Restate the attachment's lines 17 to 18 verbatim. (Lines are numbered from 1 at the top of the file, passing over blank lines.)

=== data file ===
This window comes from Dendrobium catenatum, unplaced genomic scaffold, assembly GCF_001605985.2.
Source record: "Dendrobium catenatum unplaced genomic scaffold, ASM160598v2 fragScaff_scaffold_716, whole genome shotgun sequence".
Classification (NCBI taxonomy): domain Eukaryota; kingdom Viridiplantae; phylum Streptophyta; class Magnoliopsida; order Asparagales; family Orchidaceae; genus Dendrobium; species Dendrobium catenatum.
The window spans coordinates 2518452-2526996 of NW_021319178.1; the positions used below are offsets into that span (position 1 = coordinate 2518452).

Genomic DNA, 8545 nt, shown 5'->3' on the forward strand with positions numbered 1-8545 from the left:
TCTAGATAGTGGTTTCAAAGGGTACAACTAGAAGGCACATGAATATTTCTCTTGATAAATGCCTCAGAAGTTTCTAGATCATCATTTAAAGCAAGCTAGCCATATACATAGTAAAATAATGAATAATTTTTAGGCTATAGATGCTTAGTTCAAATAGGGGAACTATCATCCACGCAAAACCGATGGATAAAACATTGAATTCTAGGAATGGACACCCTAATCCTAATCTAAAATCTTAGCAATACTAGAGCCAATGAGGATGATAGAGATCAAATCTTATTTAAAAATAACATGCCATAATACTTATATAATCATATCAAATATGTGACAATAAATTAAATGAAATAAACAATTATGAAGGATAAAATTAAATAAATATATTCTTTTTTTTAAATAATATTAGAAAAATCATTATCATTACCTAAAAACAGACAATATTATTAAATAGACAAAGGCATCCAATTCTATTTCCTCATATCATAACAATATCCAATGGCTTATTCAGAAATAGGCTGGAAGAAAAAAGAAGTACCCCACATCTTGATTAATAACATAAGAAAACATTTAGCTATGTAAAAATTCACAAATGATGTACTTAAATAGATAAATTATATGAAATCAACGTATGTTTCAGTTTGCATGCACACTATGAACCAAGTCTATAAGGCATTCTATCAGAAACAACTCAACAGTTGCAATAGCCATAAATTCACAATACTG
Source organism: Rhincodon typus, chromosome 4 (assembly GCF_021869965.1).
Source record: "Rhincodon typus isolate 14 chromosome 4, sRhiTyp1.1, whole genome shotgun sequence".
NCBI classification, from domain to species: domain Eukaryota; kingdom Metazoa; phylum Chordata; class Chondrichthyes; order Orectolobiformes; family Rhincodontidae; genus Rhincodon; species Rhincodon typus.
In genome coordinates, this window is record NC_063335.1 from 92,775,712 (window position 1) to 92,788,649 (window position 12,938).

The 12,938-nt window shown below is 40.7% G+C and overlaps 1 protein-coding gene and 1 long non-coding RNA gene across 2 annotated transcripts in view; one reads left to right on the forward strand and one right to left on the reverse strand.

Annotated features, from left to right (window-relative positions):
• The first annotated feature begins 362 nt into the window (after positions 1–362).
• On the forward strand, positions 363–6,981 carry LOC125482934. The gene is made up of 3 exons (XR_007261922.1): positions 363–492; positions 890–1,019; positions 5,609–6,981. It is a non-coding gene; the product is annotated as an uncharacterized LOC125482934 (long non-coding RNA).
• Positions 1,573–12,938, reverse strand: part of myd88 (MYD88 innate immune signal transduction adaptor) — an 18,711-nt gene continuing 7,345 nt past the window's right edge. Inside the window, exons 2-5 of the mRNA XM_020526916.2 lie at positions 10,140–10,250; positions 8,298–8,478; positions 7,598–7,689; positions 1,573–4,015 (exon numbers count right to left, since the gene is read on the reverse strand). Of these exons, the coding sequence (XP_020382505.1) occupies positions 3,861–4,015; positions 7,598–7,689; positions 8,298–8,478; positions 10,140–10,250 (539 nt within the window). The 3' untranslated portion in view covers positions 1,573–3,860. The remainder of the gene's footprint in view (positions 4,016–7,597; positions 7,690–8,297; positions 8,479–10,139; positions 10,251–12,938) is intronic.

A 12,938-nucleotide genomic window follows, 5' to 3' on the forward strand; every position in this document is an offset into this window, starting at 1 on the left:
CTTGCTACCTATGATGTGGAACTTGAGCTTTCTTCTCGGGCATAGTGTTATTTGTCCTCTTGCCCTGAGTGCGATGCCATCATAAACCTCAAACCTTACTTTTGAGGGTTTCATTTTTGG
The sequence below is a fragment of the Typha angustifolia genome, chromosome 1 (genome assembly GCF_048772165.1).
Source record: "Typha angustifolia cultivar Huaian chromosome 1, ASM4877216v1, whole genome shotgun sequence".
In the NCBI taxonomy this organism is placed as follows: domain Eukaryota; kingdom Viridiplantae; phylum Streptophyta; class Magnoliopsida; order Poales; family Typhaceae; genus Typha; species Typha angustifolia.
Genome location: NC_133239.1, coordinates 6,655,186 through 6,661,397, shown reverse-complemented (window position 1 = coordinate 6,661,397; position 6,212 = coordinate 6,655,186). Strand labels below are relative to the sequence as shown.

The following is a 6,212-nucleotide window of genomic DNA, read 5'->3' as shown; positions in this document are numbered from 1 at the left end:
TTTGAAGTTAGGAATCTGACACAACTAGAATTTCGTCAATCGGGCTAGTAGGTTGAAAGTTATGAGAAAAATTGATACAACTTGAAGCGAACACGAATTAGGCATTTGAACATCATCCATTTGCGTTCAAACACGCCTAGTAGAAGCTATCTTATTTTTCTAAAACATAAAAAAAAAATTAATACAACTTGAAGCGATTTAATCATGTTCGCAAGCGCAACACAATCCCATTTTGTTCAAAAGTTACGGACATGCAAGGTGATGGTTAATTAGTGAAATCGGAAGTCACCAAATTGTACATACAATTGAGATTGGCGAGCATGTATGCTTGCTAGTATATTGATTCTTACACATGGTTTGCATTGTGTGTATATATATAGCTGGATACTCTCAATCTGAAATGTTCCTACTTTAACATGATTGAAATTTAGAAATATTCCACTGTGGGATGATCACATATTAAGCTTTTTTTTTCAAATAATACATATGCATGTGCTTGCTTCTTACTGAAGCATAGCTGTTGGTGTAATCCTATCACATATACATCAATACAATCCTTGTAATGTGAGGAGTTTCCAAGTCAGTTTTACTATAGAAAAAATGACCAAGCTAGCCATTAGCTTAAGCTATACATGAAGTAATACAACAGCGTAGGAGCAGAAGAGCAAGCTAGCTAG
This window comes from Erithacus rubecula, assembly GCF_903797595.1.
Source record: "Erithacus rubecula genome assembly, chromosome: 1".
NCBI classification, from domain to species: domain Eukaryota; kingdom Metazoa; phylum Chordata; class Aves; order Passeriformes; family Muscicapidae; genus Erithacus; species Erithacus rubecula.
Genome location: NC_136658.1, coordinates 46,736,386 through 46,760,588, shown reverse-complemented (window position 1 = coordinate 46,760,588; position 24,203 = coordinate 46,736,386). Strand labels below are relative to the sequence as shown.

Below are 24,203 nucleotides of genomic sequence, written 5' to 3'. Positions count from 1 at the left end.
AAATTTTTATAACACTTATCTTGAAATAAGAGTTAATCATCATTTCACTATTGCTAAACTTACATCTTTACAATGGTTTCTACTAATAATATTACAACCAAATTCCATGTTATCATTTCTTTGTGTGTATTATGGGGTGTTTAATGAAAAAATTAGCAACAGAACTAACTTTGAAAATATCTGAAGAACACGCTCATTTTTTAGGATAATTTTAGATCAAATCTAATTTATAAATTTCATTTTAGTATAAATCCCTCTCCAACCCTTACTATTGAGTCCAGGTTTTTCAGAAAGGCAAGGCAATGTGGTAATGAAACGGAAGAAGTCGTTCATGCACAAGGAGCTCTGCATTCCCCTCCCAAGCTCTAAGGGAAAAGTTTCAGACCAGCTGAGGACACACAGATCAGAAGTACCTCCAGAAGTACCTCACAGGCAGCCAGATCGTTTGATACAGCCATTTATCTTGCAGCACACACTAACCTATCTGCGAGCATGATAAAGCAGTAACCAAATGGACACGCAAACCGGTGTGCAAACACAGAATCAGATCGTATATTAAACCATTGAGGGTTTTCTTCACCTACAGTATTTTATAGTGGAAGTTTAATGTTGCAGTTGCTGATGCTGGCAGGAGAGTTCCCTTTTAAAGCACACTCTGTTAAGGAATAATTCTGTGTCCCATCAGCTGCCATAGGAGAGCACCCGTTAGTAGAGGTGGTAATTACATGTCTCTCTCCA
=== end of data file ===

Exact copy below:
CTTGCTACCTATGATGTGGAACTTGAGCTTTCTTCTCGGGCATAGTGTTATTTGTCCTCTTGCCCTGAGTGCGATGCCATCATAAACCTCAAACCTTACTTTTGAGGGTTTCATTTTTGG
The sequence below is a fragment of the Typha angustifolia genome, chromosome 1 (genome assembly GCF_048772165.1).